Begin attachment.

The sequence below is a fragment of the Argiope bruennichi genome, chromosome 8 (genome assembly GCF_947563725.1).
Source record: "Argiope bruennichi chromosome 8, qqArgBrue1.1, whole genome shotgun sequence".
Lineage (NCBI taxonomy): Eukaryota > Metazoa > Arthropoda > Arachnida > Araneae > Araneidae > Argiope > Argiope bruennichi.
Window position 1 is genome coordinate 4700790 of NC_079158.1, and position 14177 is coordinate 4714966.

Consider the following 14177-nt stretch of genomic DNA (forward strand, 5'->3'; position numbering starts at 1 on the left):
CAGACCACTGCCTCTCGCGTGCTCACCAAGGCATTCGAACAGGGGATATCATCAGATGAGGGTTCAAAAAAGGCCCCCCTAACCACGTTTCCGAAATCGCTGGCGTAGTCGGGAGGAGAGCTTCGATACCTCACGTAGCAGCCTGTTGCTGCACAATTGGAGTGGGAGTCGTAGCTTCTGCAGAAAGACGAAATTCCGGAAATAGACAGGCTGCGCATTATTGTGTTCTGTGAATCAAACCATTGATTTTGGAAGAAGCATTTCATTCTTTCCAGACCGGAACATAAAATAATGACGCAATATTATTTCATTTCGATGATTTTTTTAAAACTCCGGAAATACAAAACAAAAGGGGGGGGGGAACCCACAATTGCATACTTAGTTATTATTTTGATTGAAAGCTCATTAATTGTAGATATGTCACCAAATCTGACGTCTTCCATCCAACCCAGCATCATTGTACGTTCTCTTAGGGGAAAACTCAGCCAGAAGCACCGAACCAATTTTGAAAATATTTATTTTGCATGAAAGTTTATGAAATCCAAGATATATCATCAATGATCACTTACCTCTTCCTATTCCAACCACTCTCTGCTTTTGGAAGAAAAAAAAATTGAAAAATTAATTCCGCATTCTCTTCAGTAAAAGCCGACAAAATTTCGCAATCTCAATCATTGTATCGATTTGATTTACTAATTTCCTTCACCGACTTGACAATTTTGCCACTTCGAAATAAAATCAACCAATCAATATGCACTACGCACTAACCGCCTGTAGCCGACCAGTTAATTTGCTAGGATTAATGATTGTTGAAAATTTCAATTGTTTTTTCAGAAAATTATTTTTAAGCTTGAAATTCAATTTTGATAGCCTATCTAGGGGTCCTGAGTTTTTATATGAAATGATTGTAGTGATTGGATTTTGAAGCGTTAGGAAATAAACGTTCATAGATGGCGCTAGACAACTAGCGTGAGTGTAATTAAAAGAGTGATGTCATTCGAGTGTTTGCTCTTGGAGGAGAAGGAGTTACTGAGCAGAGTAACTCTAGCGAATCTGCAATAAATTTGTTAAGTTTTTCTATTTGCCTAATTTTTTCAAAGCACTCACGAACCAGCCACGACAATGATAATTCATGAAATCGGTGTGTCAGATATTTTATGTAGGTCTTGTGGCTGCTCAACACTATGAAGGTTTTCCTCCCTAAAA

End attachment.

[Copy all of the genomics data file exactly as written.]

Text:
The sequence below is a fragment of the Argiope bruennichi genome, chromosome 8 (genome assembly GCF_947563725.1).
Source record: "Argiope bruennichi chromosome 8, qqArgBrue1.1, whole genome shotgun sequence".
Lineage (NCBI taxonomy): Eukaryota > Metazoa > Arthropoda > Arachnida > Araneae > Araneidae > Argiope > Argiope bruennichi.
Window position 1 is genome coordinate 4700790 of NC_079158.1, and position 14177 is coordinate 4714966.

Consider the following 14177-nt stretch of genomic DNA (forward strand, 5'->3'; position numbering starts at 1 on the left):
CAGACCACTGCCTCTCGCGTGCTCACCAAGGCATTCGAACAGGGGATATCATCAGATGAGGGTTCAAAAAAGGCCCCCCTAACCACGTTTCCGAAATCGCTGGCGTAGTCGGGAGGAGAGCTTCGATACCTCACGTAGCAGCCTGTTGCTGCACAATTGGAGTGGGAGTCGTAGCTTCTGCAGAAAGACGAAATTCCGGAAATAGACAGGCTGCGCATTATTGTGTTCTGTGAATCAAACCATTGATTTTGGAAGAAGCATTTCATTCTTTCCAGACCGGAACATAAAATAATGACGCAATATTATTTCATTTCGATGATTTTTTTAAAACTCCGGAAATACAAAACAAAAGGGGGGGGGGAACCCACAATTGCATACTTAGTTATTATTTTGATTGAAAGCTCATTAATTGTAGATATGTCACCAAATCTGACGTCTTCCATCCAACCCAGCATCATTGTACGTTCTCTTAGGGGAAAACTCAGCCAGAAGCACCGAACCAATTTTGAAAATATTTATTTTGCATGAAAGTTTATGAAATCCAAGATATATCATCAATGATCACTTACCTCTTCCTATTCCAACCACTCTCTGCTTTTGGAAGAAAAAAAAATTGAAAAATTAATTCCGCATTCTCTTCAGTAAAAGCCGACAAAATTTCGCAATCTCAATCATTGTATCGATTTGATTTACTAATTTCCTTCACCGACTTGACAATTTTGCCACTTCGAAATAAAATCAACCAATCAATATGCACTACGCACTAACCGCCTGTAGCCGACCAGTTAATTTGCTAGGATTAATGATTGTTGAAAATTTCAATTGTTTTTTCAGAAAATTATTTTTAAGCTTGAAATTCAATTTTGATAGCCTATCTAGGGGTCCTGAGTTTTTATATGAAATGATTGTAGTGATTGGATTTTGAAGCGTTAGGAAATAAACGTTCATAGATGGCGCTAGACAACTAGCGTGAGTGTAATTAAAAGAGTGATGTCATTCGAGTGTTTGCTCTTGGAGGAGAAGGAGTTACTGAGCAGAGTAACTCTAGCGAATCTGCAATAAATTTGTTAAGTTTTTCTATTTGCCTAATTTTTTCAAAGCACTCACGAACCAGCCACGACAATGATAATTCATGAAATCGGTGTGTCAGATATTTTATGTAGGTCTTGTGGCTGCTCAACACTATGAAGGTTTTCCTCCCTAAAA